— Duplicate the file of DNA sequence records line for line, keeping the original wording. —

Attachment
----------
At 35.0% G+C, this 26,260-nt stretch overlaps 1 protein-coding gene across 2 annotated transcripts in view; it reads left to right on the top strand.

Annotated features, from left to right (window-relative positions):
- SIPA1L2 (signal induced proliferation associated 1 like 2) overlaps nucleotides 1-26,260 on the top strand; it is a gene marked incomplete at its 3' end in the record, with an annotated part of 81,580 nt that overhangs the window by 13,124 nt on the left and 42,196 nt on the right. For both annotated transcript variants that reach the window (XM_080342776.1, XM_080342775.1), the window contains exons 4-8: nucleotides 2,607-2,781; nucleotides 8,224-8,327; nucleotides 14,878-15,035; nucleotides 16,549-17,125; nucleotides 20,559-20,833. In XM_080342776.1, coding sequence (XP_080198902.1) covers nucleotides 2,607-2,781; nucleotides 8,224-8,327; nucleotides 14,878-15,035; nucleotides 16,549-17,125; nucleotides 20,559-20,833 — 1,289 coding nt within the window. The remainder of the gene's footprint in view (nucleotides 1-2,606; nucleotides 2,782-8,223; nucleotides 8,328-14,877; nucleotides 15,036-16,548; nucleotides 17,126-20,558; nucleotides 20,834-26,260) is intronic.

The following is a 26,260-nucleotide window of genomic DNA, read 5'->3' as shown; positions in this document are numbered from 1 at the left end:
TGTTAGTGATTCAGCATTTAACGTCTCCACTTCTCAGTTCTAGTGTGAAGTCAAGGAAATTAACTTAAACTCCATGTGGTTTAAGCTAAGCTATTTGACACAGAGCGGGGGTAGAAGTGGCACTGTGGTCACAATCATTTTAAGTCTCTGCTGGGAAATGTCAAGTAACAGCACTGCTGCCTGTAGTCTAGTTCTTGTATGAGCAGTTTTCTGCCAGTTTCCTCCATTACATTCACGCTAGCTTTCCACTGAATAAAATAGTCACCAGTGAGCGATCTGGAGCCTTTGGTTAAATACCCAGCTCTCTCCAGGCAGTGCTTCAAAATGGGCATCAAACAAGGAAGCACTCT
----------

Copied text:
At 35.0% G+C, this 26,260-nt stretch overlaps 1 protein-coding gene across 2 annotated transcripts in view; it reads left to right on the top strand.

Annotated features, from left to right (window-relative positions):
- SIPA1L2 (signal induced proliferation associated 1 like 2) overlaps nucleotides 1-26,260 on the top strand; it is a gene marked incomplete at its 3' end in the record, with an annotated part of 81,580 nt that overhangs the window by 13,124 nt on the left and 42,196 nt on the right. For both annotated transcript variants that reach the window (XM_080342776.1, XM_080342775.1), the window contains exons 4-8: nucleotides 2,607-2,781; nucleotides 8,224-8,327; nucleotides 14,878-15,035; nucleotides 16,549-17,125; nucleotides 20,559-20,833. In XM_080342776.1, coding sequence (XP_080198902.1) covers nucleotides 2,607-2,781; nucleotides 8,224-8,327; nucleotides 14,878-15,035; nucleotides 16,549-17,125; nucleotides 20,559-20,833 — 1,289 coding nt within the window. The remainder of the gene's footprint in view (nucleotides 1-2,606; nucleotides 2,782-8,223; nucleotides 8,328-14,877; nucleotides 15,036-16,548; nucleotides 17,126-20,558; nucleotides 20,834-26,260) is intronic.

The following is a 26,260-nucleotide window of genomic DNA, read 5'->3' as shown; positions in this document are numbered from 1 at the left end:
TGTTAGTGATTCAGCATTTAACGTCTCCACTTCTCAGTTCTAGTGTGAAGTCAAGGAAATTAACTTAAACTCCATGTGGTTTAAGCTAAGCTATTTGACACAGAGCGGGGGTAGAAGTGGCACTGTGGTCACAATCATTTTAAGTCTCTGCTGGGAAATGTCAAGTAACAGCACTGCTGCCTGTAGTCTAGTTCTTGTATGAGCAGTTTTCTGCCAGTTTCCTCCATTACATTCACGCTAGCTTTCCACTGAATAAAATAGTCACCAGTGAGCGATCTGGAGCCTTTGGTTAAATACCCAGCTCTCTCCAGGCAGTGCTTCAAAATGGGCATCAAACAAGGAAGCACTCT